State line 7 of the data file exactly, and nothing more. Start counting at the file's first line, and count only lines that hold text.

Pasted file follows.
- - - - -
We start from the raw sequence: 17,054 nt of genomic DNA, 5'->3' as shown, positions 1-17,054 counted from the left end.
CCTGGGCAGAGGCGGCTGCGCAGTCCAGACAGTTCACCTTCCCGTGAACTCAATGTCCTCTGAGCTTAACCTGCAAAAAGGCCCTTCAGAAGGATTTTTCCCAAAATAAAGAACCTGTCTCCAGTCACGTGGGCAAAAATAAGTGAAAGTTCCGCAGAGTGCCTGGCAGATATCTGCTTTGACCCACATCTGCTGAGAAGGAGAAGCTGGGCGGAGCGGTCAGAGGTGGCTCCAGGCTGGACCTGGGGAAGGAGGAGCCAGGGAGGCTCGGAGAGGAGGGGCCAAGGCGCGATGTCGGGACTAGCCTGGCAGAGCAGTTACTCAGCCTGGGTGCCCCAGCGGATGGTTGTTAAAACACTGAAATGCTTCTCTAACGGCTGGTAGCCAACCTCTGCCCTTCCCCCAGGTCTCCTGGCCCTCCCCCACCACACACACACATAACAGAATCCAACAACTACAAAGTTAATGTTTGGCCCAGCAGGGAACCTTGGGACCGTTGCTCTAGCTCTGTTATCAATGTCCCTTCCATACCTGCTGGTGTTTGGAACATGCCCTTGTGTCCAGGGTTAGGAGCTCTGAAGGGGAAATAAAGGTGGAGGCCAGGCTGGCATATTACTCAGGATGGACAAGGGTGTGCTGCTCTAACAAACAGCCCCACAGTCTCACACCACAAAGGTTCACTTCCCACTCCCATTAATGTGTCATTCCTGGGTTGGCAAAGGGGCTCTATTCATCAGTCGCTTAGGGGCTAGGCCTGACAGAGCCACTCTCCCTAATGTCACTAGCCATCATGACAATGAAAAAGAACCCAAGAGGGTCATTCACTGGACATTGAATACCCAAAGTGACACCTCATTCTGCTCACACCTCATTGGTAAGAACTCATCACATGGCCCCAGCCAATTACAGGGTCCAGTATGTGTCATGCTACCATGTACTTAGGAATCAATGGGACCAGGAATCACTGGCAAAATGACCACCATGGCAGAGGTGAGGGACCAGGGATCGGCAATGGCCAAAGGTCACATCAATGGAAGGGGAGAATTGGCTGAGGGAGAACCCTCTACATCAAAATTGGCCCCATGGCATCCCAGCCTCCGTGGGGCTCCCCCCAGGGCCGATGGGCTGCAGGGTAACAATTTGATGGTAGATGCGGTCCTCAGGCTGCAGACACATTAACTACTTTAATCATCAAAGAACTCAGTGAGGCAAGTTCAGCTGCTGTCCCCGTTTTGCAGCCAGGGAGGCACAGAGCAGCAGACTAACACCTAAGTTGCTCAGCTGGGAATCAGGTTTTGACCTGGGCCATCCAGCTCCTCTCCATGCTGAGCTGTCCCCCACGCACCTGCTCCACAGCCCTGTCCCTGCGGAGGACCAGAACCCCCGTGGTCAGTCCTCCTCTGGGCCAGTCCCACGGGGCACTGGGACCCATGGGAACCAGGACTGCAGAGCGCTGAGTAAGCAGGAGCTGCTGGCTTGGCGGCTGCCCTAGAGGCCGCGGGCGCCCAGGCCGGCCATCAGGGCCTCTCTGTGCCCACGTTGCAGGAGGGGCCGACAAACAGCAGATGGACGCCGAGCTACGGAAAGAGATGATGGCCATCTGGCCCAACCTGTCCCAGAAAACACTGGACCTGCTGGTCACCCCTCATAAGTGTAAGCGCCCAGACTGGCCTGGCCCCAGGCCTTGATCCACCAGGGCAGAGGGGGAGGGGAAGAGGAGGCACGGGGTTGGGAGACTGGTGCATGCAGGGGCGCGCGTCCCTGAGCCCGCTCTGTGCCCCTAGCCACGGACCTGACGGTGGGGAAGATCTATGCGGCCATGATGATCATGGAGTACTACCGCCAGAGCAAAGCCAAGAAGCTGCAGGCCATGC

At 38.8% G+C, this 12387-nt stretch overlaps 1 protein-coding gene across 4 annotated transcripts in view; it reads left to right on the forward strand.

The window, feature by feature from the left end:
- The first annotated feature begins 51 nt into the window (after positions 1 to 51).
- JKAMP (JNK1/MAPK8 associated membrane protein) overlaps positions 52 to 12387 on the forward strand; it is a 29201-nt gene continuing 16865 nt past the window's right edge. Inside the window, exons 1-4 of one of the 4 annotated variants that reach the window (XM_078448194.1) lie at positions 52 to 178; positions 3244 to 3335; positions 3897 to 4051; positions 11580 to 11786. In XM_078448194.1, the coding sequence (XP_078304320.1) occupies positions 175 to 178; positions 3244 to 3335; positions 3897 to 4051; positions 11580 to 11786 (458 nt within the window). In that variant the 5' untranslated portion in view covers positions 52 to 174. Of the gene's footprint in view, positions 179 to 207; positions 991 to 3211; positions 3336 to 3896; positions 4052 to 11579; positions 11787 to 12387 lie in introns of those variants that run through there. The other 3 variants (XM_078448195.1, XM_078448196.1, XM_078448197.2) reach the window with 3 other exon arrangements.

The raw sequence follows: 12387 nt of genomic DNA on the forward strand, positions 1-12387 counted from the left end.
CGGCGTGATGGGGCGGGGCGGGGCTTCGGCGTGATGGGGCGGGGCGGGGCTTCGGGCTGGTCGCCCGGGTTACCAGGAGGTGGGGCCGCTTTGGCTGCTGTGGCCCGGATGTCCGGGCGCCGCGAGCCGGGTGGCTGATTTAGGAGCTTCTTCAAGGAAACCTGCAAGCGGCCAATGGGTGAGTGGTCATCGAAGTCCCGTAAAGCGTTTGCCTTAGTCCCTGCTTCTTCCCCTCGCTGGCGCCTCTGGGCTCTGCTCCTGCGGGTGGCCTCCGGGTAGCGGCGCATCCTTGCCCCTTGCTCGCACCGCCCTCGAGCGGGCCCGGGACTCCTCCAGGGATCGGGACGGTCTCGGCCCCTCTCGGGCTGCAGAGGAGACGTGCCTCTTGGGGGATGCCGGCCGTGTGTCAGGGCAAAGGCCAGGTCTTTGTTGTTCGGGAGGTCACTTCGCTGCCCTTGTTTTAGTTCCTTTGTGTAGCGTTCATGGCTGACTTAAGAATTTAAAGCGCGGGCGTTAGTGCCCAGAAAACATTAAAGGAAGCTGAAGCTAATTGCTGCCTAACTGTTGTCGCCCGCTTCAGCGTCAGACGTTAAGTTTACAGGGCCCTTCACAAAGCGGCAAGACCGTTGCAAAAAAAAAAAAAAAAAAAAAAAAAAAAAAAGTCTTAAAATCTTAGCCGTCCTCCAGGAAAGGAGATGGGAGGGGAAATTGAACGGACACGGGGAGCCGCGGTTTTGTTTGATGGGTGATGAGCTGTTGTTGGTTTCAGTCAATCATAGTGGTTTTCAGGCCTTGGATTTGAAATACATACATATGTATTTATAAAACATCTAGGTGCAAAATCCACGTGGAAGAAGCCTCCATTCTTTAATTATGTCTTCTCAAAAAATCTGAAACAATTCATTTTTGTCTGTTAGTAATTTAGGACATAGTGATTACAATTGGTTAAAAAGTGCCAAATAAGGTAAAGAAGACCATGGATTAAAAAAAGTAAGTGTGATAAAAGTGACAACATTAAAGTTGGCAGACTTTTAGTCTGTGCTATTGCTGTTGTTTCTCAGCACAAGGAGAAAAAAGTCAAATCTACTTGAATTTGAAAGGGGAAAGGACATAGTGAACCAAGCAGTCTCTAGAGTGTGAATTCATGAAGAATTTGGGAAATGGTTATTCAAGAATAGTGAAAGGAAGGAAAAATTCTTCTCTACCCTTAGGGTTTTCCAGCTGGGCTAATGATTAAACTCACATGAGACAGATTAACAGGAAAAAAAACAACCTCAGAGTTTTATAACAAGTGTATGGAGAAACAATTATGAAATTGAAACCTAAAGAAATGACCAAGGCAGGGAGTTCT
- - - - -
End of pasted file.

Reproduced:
The raw sequence follows: 12387 nt of genomic DNA on the forward strand, positions 1-12387 counted from the left end.